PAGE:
Professor Ather Zia on Articles 370/35A and the Ongoing Siege, Lockdown and Blackout Imposed on Kashmir
Here is a list of Professor Ather Zia’s interventions in the global media regarding the Indian government’s abrupt and secretive decision to repeal Articles 370 and 35A of the Indian constitution. Also included is a useful visual bibliography for our readers, scholars, researchers and journalists to become more acquainted with Professor Zia’s extensive work in multiple relevant and intersecting fields of knowledge centered on Kashmir, its past and its present, and above all, focusing on its peoples.
Secretary of the All India Progressive Women’s Association (AIPWA) and member of the politburo of the Communist Party of India (Marxist-Leninist) (CPI-ML), Kavita Krishnan presents a series of logical, rational and measured counterarguments against the Indian government’s decision to scrap Articles 370 and 35A of the Indian constitution. Krishnan approaches the abrupt and contradictorily unlawful shift in the Indian government’s new order from the logic of federalism, placing particular emphasis on the simple fact that other territories governed by India maintain similar property and self-governance laws as Kashmir had been constitutionally held under for seven decades of Indian interjection in the disputed Himalayan territory. Kavita Krishnan is accompanied by other notable Indian leaders and members of India’s civil society at a peaceful protest held at Jantar Mantar, New Delhi. Articulating their views within the Indian legal and constitutional framework, the members of Indian civil society unanimously observed the illegality of the government in indefinitely dissolving the democratic process in Kashmir, as yet again no consent whatsoever from the Kashmiri people has been sought in repealing Articles 370 and 35A. According to the speakers, the Indian state has established the groundwork for a complete colonial occupation that is projected to create a massive shift in the demography and culture of the region. Prior to this event, Kashmir has seen over thirty years of military rule, with 500,000 to 700,000 troops placed in close proximity to civilian habitations, reducing the Himalayan territory to a police state. Kavita Krishnan’s speech is in Hindi.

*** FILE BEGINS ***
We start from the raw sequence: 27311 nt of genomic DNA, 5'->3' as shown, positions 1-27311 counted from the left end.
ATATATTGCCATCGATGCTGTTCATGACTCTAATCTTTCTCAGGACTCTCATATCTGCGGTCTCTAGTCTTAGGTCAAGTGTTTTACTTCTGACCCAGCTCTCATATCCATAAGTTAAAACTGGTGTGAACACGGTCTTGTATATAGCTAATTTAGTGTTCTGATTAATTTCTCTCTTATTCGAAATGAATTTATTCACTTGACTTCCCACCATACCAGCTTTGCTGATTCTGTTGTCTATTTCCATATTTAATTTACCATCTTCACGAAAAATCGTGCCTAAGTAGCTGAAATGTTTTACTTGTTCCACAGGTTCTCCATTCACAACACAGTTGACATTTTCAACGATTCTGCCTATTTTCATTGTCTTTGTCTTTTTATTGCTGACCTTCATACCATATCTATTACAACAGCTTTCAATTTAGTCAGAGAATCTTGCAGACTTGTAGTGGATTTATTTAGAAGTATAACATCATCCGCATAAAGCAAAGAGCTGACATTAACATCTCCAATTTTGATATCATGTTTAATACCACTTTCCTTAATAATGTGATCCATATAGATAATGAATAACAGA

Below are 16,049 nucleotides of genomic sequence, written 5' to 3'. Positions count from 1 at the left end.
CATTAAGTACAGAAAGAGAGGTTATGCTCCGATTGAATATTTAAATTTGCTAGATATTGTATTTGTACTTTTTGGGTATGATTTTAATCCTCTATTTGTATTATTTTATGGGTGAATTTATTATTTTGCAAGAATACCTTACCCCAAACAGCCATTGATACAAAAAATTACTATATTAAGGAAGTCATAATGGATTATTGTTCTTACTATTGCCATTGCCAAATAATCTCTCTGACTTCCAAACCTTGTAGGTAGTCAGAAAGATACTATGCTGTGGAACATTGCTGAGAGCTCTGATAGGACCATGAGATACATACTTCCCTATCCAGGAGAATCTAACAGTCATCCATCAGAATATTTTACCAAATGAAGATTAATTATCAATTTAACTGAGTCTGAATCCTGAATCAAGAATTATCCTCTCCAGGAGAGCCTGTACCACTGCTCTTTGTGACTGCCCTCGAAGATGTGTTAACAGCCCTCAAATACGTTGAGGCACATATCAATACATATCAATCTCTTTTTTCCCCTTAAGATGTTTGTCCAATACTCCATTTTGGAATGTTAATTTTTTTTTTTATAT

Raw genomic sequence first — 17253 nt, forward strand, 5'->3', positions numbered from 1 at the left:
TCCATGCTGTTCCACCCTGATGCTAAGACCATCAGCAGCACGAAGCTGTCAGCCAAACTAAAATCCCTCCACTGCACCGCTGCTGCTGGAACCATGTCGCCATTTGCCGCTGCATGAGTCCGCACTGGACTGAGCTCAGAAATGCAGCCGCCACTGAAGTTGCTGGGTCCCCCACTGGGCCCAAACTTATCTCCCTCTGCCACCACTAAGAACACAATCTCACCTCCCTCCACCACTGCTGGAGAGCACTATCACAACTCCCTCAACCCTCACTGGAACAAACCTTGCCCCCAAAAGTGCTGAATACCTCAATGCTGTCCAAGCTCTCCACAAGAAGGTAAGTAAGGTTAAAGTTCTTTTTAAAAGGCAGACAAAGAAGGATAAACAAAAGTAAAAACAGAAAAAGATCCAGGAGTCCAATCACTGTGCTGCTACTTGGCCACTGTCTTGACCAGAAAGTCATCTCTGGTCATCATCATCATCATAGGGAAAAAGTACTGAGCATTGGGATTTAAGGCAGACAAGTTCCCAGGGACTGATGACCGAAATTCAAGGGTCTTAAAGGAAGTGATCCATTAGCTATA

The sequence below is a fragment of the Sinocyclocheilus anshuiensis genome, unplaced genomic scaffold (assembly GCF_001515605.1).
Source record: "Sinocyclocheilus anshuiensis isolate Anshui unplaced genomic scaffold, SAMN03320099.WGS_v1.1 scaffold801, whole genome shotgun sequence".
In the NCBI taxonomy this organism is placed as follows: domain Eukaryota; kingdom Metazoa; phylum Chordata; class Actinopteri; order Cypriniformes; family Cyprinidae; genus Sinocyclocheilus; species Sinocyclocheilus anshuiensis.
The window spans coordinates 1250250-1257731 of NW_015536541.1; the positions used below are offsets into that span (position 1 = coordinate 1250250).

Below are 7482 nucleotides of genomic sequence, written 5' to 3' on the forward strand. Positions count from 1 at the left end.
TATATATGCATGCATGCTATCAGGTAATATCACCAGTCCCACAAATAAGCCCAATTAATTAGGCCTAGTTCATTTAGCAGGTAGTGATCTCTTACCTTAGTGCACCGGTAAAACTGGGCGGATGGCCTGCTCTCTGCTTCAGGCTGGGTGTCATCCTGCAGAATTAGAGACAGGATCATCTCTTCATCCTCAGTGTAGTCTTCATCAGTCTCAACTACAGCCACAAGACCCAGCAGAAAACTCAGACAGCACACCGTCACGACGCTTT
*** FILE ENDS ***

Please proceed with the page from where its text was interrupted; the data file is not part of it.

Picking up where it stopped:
Professor Mona Bhan on Kashmir and India's Revocation of Articles 370 and 35A (BBC World News) — The Polis Project
Professor Mona Bhan (Syracuse University) provides much needed perspective on India’s revocation of Articles 370 and 35A, and what it entails for the future of Kashmir. This video from BBC World News is captured by The Polis Project and sourced from their Facebook Page.